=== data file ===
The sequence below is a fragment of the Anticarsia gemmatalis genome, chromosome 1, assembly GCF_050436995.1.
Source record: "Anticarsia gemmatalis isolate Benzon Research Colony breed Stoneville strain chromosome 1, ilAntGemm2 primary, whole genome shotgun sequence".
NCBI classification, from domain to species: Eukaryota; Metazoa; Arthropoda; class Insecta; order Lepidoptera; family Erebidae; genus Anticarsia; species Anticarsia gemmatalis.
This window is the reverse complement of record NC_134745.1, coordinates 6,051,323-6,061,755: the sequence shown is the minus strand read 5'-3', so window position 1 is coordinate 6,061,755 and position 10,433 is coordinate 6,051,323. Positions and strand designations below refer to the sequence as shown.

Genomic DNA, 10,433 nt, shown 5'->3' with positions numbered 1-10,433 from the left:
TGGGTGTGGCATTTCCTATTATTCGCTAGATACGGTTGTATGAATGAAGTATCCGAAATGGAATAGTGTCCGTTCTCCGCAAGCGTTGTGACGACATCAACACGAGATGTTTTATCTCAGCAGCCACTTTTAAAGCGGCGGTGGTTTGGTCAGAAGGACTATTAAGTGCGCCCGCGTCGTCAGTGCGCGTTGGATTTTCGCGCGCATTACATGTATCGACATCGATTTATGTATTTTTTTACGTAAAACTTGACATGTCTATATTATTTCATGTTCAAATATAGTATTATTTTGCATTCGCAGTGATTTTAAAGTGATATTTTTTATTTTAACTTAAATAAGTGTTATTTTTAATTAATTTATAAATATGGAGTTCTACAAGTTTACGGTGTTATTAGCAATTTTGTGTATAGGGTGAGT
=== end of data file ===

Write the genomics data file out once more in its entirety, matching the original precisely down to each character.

The sequence below is a fragment of the Anticarsia gemmatalis genome, chromosome 1, assembly GCF_050436995.1.
Source record: "Anticarsia gemmatalis isolate Benzon Research Colony breed Stoneville strain chromosome 1, ilAntGemm2 primary, whole genome shotgun sequence".
NCBI classification, from domain to species: Eukaryota; Metazoa; Arthropoda; class Insecta; order Lepidoptera; family Erebidae; genus Anticarsia; species Anticarsia gemmatalis.
This window is the reverse complement of record NC_134745.1, coordinates 6,051,323-6,061,755: the sequence shown is the minus strand read 5'-3', so window position 1 is coordinate 6,061,755 and position 10,433 is coordinate 6,051,323. Positions and strand designations below refer to the sequence as shown.

Genomic DNA, 10,433 nt, shown 5'->3' with positions numbered 1-10,433 from the left:
TGGGTGTGGCATTTCCTATTATTCGCTAGATACGGTTGTATGAATGAAGTATCCGAAATGGAATAGTGTCCGTTCTCCGCAAGCGTTGTGACGACATCAACACGAGATGTTTTATCTCAGCAGCCACTTTTAAAGCGGCGGTGGTTTGGTCAGAAGGACTATTAAGTGCGCCCGCGTCGTCAGTGCGCGTTGGATTTTCGCGCGCATTACATGTATCGACATCGATTTATGTATTTTTTTACGTAAAACTTGACATGTCTATATTATTTCATGTTCAAATATAGTATTATTTTGCATTCGCAGTGATTTTAAAGTGATATTTTTTATTTTAACTTAAATAAGTGTTATTTTTAATTAATTTATAAATATGGAGTTCTACAAGTTTACGGTGTTATTAGCAATTTTGTGTATAGGGTGAGT